"ASPIRE" was born out of a desire to help the youth in the Changjiji Housing Complex through extra-curricular education, diverse exposure and positive use of time. Its approach is systematic, its reach is extensive and it's aims are heartfelt. Essentially, this camp was born out of hope. Perhaps it is best to start at the beginning.
The youth in Changjiji are suffering. They are not necessarily “bad”, they are simply swimming in this new (red roof top) ocean without any navigation system. It's difficult to say how things got so difficult for them in this particular neighborhood in Bhutan. These types of situations are usually the product of so many things; things that are usually left kindling in the heat of many tiny untouchable things. These things, after some time spent kindling, burst into flames and the fire grows. Perhaps I'm being too dramatic. I am not referring to a forest fire just yet...the situation in Changjiji is more like an out of control cooking fire. As for the children, they are in the cooking pot. As for the cooking pot, it' boiling over.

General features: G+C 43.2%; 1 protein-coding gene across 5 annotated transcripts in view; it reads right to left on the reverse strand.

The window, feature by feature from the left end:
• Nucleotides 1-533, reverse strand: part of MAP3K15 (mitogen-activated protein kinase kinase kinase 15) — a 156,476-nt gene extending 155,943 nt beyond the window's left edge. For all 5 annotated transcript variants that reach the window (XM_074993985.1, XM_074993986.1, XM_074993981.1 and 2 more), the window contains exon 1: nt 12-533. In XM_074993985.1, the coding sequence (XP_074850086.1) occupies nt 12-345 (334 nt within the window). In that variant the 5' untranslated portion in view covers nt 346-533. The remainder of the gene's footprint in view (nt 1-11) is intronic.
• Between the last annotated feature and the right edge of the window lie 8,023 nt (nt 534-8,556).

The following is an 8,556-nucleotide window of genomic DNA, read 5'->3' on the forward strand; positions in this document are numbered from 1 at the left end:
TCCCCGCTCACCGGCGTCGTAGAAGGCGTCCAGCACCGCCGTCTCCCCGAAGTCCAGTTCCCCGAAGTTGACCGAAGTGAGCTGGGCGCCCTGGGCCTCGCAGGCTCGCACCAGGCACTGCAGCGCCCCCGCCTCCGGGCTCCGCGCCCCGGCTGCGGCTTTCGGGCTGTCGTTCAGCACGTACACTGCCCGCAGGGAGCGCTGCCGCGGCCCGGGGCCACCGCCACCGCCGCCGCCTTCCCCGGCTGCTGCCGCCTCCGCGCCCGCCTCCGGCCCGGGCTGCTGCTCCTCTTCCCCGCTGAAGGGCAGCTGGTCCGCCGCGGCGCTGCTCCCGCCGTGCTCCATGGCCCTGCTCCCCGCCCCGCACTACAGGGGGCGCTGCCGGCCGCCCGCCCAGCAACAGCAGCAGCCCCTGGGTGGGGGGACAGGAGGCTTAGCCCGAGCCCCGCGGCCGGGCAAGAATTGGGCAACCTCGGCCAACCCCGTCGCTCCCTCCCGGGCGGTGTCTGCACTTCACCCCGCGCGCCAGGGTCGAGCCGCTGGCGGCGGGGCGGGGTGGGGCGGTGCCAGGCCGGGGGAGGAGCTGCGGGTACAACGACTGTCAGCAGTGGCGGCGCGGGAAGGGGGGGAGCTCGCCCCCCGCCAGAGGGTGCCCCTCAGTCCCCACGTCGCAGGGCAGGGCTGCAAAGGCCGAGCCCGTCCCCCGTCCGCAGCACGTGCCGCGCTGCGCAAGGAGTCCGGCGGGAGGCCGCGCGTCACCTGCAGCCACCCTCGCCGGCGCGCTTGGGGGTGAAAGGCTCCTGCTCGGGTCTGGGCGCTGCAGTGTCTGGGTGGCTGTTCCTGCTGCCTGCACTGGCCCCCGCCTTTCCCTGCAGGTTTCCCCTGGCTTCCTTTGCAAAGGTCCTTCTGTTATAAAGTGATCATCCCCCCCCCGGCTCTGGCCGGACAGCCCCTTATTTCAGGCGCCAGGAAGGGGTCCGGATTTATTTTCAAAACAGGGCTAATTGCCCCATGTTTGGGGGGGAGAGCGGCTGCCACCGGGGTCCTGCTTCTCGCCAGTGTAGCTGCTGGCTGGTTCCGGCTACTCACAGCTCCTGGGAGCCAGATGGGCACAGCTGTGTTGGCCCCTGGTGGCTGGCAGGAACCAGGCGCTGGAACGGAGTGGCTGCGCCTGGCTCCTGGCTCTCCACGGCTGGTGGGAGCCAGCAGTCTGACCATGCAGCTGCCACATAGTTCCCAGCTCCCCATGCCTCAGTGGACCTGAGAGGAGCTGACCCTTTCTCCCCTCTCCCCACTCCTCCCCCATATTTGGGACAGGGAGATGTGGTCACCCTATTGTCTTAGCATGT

"Madame, I don't like my father. He is drunk always...he beats and sleeps. I cannot stay there."
"Madame, I have to fight. We all do. We get to show our fighting styles and show who is boss."
"Madame, kids go to the bridge to date but they have more than one boyfriend. They are having affairs."
"We make gang to protect ourselves. if someone comes we slice them"...when asked if they feel bad because other people are frightened, they respond, "no Madame, they can join and also be protected"...when I ask what they are protecting themselves from, the response is "it's just like that."
"My friend's grab my arm and twist. It's just like that, Madame"...this said with penetrating and somehow gentle intensity in her eyes.
These are the stories the children of Changjiji have to tell.